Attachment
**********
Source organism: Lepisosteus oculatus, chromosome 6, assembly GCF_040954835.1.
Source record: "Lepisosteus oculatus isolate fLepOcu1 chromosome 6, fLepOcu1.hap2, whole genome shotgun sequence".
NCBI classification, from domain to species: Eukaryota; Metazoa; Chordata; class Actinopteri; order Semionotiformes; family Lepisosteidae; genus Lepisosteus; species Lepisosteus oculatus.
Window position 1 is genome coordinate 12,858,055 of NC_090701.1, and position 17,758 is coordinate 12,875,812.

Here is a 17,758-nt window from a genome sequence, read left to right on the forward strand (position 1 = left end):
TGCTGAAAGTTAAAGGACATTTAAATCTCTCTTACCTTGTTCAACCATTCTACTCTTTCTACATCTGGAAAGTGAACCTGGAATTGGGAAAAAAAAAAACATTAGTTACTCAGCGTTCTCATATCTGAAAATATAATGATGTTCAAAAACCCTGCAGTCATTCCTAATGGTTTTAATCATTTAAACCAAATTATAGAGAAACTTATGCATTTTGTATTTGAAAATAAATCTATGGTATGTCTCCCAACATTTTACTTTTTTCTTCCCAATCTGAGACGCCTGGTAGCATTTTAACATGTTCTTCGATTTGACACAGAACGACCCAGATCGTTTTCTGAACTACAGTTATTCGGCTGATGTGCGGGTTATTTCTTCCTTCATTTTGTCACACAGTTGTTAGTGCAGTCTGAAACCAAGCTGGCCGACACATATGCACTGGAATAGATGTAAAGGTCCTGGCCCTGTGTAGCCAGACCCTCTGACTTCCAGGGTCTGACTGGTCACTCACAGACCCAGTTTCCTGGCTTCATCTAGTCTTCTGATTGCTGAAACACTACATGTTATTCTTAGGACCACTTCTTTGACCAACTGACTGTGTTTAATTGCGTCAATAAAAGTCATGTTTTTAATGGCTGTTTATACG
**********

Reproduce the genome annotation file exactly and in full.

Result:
Source organism: Lepisosteus oculatus, chromosome 6, assembly GCF_040954835.1.
Source record: "Lepisosteus oculatus isolate fLepOcu1 chromosome 6, fLepOcu1.hap2, whole genome shotgun sequence".
NCBI classification, from domain to species: Eukaryota; Metazoa; Chordata; class Actinopteri; order Semionotiformes; family Lepisosteidae; genus Lepisosteus; species Lepisosteus oculatus.
Window position 1 is genome coordinate 12,858,055 of NC_090701.1, and position 17,758 is coordinate 12,875,812.

Here is a 17,758-nt window from a genome sequence, read left to right on the forward strand (position 1 = left end):
TGCTGAAAGTTAAAGGACATTTAAATCTCTCTTACCTTGTTCAACCATTCTACTCTTTCTACATCTGGAAAGTGAACCTGGAATTGGGAAAAAAAAAAACATTAGTTACTCAGCGTTCTCATATCTGAAAATATAATGATGTTCAAAAACCCTGCAGTCATTCCTAATGGTTTTAATCATTTAAACCAAATTATAGAGAAACTTATGCATTTTGTATTTGAAAATAAATCTATGGTATGTCTCCCAACATTTTACTTTTTTCTTCCCAATCTGAGACGCCTGGTAGCATTTTAACATGTTCTTCGATTTGACACAGAACGACCCAGATCGTTTTCTGAACTACAGTTATTCGGCTGATGTGCGGGTTATTTCTTCCTTCATTTTGTCACACAGTTGTTAGTGCAGTCTGAAACCAAGCTGGCCGACACATATGCACTGGAATAGATGTAAAGGTCCTGGCCCTGTGTAGCCAGACCCTCTGACTTCCAGGGTCTGACTGGTCACTCACAGACCCAGTTTCCTGGCTTCATCTAGTCTTCTGATTGCTGAAACACTACATGTTATTCTTAGGACCACTTCTTTGACCAACTGACTGTGTTTAATTGCGTCAATAAAAGTCATGTTTTTAATGGCTGTTTATACG